For those unfamiliar with the game, Words With Friends is quite similar to the Scrabble board game many of us grew up with. The game board, number of  letter tiles, and point values are the same. Your original seven tiles are randomly assigned to you and replaced as needed as you make words. The score is kept automatically for you.

I got started playing after my friend Hank challenged me to a game. He won our first game 489-212. He has a pretty good vocabulary for a car salesman. After a few games, I started to learn a few tricks.

Unlike Scrabble, which penalizes you for playing a word not allowed by the rules if challenged by an opponent, Words With Friends warns you that a word isn’t allowed before you send it to your opponent. There’s apparently no limit on the number of bad words you can submit, so, if you can’t find a real word, just make up arrangements of letters that could be words until one is accepted.

This feature has added a new group of “words” to those I already knew, even if many of them aren’t in the dictionary. Bract? Hoy? Smalts? Eery? Coted? Hoer? Doven? Mels? Curn? Cony? Feist? Kine? Kora? Lota? Kana? Even spell check on my computer is questioning most of these, but Words With Friends let them all through as acceptable.

Maybe even odder are some of the two and three-letter words that get the seal of approval. Hie? Vig? Neb? Aa? Ae? Gi? Oe? Ef? Hin? Za? Rin? Nu? Qi? Noh? Feh? Xu? Pe? Ret? Ka? Moa? Jow? Ere? Lin? It’s almost as if I’m playing in a foreign language.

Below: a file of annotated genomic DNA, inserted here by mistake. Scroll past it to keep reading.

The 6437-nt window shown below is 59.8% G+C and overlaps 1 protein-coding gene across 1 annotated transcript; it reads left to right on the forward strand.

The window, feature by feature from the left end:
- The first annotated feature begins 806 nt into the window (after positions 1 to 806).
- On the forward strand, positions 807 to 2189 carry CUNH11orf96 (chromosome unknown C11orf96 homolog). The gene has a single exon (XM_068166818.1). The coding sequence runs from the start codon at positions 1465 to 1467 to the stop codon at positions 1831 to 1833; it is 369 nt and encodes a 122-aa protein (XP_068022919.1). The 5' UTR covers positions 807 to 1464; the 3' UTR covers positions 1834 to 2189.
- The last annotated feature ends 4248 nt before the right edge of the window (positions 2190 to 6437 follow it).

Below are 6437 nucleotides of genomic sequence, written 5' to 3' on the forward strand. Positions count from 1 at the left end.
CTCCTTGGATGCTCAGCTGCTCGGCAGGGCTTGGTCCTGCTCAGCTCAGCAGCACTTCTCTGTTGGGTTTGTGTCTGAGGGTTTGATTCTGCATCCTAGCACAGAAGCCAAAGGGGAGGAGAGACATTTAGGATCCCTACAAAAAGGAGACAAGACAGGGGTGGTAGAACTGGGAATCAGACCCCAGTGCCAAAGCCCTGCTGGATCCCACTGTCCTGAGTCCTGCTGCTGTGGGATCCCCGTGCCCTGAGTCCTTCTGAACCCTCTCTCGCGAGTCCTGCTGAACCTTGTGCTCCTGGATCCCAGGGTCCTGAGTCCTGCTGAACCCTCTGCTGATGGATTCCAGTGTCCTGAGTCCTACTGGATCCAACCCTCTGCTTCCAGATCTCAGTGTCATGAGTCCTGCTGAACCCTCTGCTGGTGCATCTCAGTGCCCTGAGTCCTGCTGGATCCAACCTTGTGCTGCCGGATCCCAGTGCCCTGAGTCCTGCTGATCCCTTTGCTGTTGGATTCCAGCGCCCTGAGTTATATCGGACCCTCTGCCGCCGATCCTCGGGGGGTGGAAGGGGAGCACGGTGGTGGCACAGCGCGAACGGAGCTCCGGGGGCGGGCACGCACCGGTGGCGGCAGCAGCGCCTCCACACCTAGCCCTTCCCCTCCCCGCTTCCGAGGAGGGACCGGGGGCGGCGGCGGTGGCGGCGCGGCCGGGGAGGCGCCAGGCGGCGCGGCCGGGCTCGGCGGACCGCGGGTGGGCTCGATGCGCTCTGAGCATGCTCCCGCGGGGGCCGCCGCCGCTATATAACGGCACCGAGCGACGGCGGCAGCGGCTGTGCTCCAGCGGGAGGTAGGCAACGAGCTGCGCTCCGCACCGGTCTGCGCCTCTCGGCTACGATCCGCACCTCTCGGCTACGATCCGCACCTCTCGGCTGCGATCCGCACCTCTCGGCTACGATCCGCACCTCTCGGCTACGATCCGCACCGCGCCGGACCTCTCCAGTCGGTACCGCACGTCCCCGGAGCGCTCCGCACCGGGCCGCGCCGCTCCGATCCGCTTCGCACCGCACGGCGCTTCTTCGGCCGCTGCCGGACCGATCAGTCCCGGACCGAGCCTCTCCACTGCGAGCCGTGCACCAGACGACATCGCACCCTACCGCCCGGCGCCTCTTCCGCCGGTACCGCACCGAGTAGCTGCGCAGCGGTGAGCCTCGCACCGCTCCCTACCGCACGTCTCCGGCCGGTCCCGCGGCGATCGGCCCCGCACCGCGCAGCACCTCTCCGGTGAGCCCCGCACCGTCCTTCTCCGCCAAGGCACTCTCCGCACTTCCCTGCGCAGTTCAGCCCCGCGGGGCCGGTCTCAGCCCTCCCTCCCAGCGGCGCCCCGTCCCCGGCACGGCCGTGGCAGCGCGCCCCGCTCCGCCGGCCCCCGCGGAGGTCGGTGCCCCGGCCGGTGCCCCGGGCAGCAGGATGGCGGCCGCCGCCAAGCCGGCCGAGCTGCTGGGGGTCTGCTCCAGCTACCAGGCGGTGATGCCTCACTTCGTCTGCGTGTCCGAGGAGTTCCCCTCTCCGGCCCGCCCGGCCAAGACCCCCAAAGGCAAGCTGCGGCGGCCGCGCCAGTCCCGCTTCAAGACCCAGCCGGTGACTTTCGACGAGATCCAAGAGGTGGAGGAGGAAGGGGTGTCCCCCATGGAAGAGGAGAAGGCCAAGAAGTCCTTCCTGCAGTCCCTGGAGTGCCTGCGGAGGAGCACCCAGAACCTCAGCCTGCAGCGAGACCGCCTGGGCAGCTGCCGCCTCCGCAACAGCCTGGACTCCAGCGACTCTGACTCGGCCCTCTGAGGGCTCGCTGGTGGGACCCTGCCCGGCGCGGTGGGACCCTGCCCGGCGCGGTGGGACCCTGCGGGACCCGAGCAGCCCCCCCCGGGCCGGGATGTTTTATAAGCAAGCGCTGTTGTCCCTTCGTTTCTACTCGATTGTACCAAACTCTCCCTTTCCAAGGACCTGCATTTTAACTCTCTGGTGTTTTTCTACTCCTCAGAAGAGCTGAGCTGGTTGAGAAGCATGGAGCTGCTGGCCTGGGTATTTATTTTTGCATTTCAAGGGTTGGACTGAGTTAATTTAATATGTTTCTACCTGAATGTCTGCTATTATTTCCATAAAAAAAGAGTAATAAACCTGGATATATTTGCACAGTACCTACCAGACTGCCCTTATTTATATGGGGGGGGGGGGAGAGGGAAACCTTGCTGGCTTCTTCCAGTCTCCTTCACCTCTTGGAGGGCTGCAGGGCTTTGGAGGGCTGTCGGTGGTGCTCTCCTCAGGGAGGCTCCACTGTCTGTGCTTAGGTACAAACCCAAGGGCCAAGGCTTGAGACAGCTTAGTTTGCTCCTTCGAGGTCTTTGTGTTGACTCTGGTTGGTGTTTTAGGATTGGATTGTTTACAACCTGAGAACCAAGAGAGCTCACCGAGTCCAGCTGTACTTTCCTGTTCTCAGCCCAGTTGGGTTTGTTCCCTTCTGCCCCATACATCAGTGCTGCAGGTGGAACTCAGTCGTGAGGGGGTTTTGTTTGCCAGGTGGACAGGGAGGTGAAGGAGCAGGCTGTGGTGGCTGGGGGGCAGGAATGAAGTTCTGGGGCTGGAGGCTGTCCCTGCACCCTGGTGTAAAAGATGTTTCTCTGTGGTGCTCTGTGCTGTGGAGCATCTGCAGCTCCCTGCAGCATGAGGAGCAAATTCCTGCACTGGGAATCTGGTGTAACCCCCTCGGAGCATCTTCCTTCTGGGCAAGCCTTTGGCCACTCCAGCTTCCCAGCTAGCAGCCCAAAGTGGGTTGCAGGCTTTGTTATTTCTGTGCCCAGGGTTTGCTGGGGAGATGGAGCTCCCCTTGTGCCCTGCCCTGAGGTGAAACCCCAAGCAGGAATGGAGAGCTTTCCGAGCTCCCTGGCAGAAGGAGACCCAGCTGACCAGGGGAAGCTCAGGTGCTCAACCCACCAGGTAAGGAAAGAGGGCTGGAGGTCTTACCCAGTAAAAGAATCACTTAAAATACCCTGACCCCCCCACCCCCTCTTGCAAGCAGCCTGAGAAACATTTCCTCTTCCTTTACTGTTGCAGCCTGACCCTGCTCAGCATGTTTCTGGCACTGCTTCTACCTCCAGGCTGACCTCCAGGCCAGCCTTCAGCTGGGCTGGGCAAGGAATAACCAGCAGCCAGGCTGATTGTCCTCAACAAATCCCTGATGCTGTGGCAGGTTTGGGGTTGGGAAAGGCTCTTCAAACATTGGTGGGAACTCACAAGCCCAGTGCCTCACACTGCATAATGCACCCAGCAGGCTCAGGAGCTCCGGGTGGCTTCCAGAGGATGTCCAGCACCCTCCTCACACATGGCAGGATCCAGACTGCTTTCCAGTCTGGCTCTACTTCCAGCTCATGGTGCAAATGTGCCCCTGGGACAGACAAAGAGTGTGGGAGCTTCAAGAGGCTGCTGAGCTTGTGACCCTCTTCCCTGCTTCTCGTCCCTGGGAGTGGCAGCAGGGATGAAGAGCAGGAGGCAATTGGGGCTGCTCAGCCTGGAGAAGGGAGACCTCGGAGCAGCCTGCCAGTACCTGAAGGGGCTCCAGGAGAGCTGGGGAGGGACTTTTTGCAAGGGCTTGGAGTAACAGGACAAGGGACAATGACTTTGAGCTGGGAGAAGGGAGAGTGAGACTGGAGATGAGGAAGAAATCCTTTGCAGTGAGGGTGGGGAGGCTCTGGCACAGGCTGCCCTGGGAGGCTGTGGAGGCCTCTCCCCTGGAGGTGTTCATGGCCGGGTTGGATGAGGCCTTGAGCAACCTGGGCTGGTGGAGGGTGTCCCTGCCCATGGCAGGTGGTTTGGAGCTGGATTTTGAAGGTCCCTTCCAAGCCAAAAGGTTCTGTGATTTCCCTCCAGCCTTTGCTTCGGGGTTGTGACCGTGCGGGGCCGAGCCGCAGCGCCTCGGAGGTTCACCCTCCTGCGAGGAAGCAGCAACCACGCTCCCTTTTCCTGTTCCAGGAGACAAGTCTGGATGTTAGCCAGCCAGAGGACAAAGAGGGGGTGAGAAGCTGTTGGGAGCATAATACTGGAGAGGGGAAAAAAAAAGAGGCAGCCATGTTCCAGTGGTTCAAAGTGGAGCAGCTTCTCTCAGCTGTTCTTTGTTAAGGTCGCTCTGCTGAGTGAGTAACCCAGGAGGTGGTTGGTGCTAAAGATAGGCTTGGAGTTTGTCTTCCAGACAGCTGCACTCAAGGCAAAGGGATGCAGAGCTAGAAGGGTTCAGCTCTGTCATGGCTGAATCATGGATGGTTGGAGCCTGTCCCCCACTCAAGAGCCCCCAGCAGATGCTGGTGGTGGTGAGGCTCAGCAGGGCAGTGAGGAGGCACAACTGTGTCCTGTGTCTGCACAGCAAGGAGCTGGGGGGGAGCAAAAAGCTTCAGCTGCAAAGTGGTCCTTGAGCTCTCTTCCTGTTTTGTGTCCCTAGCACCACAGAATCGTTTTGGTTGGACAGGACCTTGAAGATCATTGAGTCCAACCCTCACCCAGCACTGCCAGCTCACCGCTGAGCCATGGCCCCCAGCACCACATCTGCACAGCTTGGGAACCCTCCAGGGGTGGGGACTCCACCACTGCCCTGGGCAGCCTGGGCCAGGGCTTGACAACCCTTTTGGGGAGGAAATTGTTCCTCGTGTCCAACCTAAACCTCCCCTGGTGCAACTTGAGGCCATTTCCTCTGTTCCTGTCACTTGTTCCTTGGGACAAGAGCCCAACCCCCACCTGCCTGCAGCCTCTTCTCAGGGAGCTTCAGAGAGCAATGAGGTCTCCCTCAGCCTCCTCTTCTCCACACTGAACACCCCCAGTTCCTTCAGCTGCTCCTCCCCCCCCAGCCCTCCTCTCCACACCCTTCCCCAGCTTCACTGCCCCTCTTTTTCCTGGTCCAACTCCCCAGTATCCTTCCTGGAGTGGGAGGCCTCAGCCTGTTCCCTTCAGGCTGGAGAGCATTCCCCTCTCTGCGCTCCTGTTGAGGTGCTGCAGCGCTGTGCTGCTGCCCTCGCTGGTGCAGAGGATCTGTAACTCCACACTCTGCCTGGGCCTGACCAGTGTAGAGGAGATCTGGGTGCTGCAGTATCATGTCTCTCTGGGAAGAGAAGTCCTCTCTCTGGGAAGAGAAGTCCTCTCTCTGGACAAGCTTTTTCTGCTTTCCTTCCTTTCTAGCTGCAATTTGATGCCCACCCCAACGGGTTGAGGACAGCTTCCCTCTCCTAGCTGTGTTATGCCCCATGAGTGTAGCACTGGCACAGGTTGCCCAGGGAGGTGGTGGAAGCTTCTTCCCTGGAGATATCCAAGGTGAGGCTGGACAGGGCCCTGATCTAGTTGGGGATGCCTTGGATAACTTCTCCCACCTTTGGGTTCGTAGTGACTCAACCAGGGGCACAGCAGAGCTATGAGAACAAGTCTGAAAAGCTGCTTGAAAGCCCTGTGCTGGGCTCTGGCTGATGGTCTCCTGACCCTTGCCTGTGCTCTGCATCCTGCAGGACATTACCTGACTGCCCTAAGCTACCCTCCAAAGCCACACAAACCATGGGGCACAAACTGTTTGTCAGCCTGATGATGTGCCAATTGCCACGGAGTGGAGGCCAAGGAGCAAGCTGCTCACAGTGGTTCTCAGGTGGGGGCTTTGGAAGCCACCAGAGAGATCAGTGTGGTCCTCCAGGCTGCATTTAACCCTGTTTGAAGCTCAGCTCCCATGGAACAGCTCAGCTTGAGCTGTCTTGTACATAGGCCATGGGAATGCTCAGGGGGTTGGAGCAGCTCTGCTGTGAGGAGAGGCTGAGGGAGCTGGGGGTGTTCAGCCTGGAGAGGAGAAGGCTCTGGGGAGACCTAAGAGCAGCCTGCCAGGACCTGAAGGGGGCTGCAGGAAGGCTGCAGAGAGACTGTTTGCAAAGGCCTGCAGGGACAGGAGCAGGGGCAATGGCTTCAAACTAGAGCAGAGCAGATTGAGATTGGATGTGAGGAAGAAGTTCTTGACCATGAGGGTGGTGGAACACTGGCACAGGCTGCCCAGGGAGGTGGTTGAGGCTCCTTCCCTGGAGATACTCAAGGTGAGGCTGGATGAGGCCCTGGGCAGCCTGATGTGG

No wonder Hank kicked my butt so thoroughly at first. Eventually, I started to get the hang of the game and actually stayed even or slightly ahead of him in a recent match until he scored 99 points in successive turns to go ahead, then pull away to another win.

We’re currently playing two games at once and he’s ahead at this stage by 29 points in one game and 73 points in the other. Finally beating him will make my day, but I’m not holding my breath.

Since I’m playing several other people, I have managed to win a few games. I recently started playing a local woman and we’re almost evenly matched. In the two games we have going right now, she leads by 12 points in one and I’m up by a single point in the other. That’s more fun than embarrassing the other player and certainly more fun than getting embarrassed.

Plus, she plays quickly and is usually available, so we can get several moves in during my limited time at the library computer. Some of my playing friends aren’t around when I’m online, so we each make one move every day or two. It’s not unlike those chess players mailing their plays.

An entry in Wikipedia says that several marriages have occurred among people who met through the game’s feature that allows you to play a random opponent instead of a friend. You might even be matched against one of the celebrities who play the game. 

I’m trying to see if Alec Baldwin will play a game with me. He was in the news last December after getting kicked off an American Airlines flight in Los Angeles. He was having so much fun playing Words With Friends that he refused to shut off his iPad when requested by flight attendants.

Eventually, he was removed from the flight, an event he later spoofed on Saturday Night Live and a television commercial for the Capital One credit card. The more I think about it, though, I probably wouldn’t stand a chance against Baldwin. After all, he has a whole family of out-of-work actor brothers to help him make up words. I’d better stick to the opponents I know.